HAVEN Garden Project Grows More Than Just Fresh Produce

haven-garden-project“Excuse me,” a little voice floats up from somewhere around my knees, “is this is a kiwi?”

As I open my mouth to explain eggplants, a large squash whistles by my ear. My questioner’s older brother is knocking one out of the park with a zucchini one could favorably compare to baseball bat. A curly-headed toddler beams up at me and taps my foot with a broom, by way of asking, “could you lift your foot please?” The back-end of a sundress pokes out of a plastic bin, as a little girl leans in to handle the sweet corn. When she turns around to squeal, she has corn silk in her braids.

This is the wash pack in HAVEN shelter’s kitchen.

When I bring the morning harvest in, usually twice a week, I suddenly become the pied piper: kids that are more than willing to help, to shine, to learn—to offer the talents they may have been told they don’t possess—drift over to the sink demanding a share of the work. In between wheeling the bountiful cart of produce into the kitchen and flooding the floor while scrubbing cucumbers, I get a chance to explain vegetable families, why the tomatoes are a little uglier and tastier than at the grocery store (“not ugly,” corrects a quiet older boy, “just better”), and why we don’t grow bananas. I wait for the children to teach me: what is important, how should we connect. The mothers, sipping their coffee and casting disciplinary glances at their children, lean in to hear the occasional question answered. The truth is, most of the clients here have never seen a white eggplant, tasted an heirloom tomato, or watched lettuce bloom.

haven-garden-project-lettuce haven-garden-project

The growing global demand for a mixture of real food and community helped bring the garden project idea to HAVEN, and the donors, volunteers, staff, cheerleaders, residents, and their wonderful families help make it an incredible success every single day. The garden represents many things at the shelter, and is continually being ‘discovered’ as new residents and their children cautiously peek through the gate to find the space in new seasonal turns. One family may discover the garden while mulberries are dotting our tree, staining their fingers and faces purple before they move on to a new life. Another family may stop to help me pinch back the basil blooms.


As of this writing, a little girl is enjoying a cantaloupe pulled from the vine less than 24 hours ago. Women stop by while I’m weeding to talk about the gardens they left behind, and the new ones they plan on beginning. Families see okra growing for the first time, and the strangeness of digging a potato the size of a softball out of the ground awes people of every age and background. Everyone who enters the garden and gets their hands dirty leaves with a new perspective on the potential resting inside the earth under our feet.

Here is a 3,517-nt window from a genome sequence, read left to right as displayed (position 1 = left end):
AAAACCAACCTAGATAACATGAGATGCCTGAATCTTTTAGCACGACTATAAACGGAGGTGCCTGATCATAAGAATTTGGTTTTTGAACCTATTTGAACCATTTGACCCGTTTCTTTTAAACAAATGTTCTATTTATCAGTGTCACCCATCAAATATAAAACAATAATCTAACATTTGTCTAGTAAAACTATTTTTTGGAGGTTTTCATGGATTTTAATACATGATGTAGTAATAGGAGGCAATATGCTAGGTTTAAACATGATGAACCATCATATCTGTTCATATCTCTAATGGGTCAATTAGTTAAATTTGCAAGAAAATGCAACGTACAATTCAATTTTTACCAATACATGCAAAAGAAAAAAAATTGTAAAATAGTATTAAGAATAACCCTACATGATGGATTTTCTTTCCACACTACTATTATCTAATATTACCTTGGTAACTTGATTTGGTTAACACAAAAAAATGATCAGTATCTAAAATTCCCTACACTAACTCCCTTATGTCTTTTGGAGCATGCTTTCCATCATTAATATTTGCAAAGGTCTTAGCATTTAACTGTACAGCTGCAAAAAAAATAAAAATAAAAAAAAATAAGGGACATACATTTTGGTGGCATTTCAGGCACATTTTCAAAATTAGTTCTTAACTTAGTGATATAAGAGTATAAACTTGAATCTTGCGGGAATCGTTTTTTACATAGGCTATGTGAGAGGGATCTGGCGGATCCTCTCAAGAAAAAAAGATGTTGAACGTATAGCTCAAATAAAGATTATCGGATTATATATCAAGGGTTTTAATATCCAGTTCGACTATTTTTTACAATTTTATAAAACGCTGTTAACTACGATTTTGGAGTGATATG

These beautiful moments of relaxation, of discovery, of learning, of healing are made entirely possible by the support of generous donors, staff and volunteers. How would the children have raspberry picking contests without the talent, consultation and support of the Michigan Young Farmers Coalition? Where would our low tunnel be without the Ford engineers and employees who came to us in the spring, ready to rock and roll? How weedy would my lettuce be without the Comcast volunteers or the Teen Advisory Council? How small would our orchard look without the expansion assistance lent by the GELT (Green Energy Leadership Training) crew? And how lonely would I be on site without the great conversation and universal bond of garden shop talk without the many individuals who stop by to lend a hand during open volunteer hours?


A garden is an idea, a space, an action. For some residents, the buzz of honey bees is a restful liturgy, for others, a busying activity for their talented, energetic children. Our garden is a culmination of the efforts and support of many people, and many hands. Please join us in helping the garden bear fruit—every little bit counts.

If you’d like more information about the HAVEN Garden Project, or find out ways you can help out, please contact Belle Kleinberg Hornung at bkleinberg@haven-oakland.org or call (248) 334-1284 ext. 659.

Written byand photos courtesy of: Emily Eisele, HAVEN Garden Project Director

HAVEN Garden Project is a collaborative half-acre organic micro farm and educational space located in Pontiac Michigan at the HAVEN emergency shelter.

Courtesy of HAVEN.

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  1. “A garden is an idea, a space, an action.”

    This is beautiful and so true, I love it. Keep up the good work Emily.

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